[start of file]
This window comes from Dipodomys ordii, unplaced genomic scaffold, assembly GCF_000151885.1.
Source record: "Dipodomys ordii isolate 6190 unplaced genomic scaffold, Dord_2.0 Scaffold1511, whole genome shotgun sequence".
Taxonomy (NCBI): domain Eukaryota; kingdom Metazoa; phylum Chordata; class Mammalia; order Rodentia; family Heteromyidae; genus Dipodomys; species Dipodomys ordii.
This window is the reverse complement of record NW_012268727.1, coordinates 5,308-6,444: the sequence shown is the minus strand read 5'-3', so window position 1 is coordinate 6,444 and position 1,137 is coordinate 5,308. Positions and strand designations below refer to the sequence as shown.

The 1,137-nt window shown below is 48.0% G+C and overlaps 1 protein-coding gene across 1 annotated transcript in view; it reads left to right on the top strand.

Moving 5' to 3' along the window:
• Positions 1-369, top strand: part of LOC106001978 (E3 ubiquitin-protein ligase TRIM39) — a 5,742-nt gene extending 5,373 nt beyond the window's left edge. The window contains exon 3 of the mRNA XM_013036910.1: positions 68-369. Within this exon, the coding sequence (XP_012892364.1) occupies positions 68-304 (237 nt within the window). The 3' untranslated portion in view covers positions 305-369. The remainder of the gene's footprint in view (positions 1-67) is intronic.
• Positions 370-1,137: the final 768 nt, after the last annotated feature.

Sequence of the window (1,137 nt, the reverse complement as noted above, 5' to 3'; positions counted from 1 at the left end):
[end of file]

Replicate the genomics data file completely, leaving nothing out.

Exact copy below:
This window comes from Dipodomys ordii, unplaced genomic scaffold, assembly GCF_000151885.1.
Source record: "Dipodomys ordii isolate 6190 unplaced genomic scaffold, Dord_2.0 Scaffold1511, whole genome shotgun sequence".
Taxonomy (NCBI): domain Eukaryota; kingdom Metazoa; phylum Chordata; class Mammalia; order Rodentia; family Heteromyidae; genus Dipodomys; species Dipodomys ordii.
This window is the reverse complement of record NW_012268727.1, coordinates 5,308-6,444: the sequence shown is the minus strand read 5'-3', so window position 1 is coordinate 6,444 and position 1,137 is coordinate 5,308. Positions and strand designations below refer to the sequence as shown.

The 1,137-nt window shown below is 48.0% G+C and overlaps 1 protein-coding gene across 1 annotated transcript in view; it reads left to right on the top strand.

Moving 5' to 3' along the window:
• Positions 1-369, top strand: part of LOC106001978 (E3 ubiquitin-protein ligase TRIM39) — a 5,742-nt gene extending 5,373 nt beyond the window's left edge. The window contains exon 3 of the mRNA XM_013036910.1: positions 68-369. Within this exon, the coding sequence (XP_012892364.1) occupies positions 68-304 (237 nt within the window). The 3' untranslated portion in view covers positions 305-369. The remainder of the gene's footprint in view (positions 1-67) is intronic.
• Positions 370-1,137: the final 768 nt, after the last annotated feature.

Sequence of the window (1,137 nt, the reverse complement as noted above, 5' to 3'; positions counted from 1 at the left end):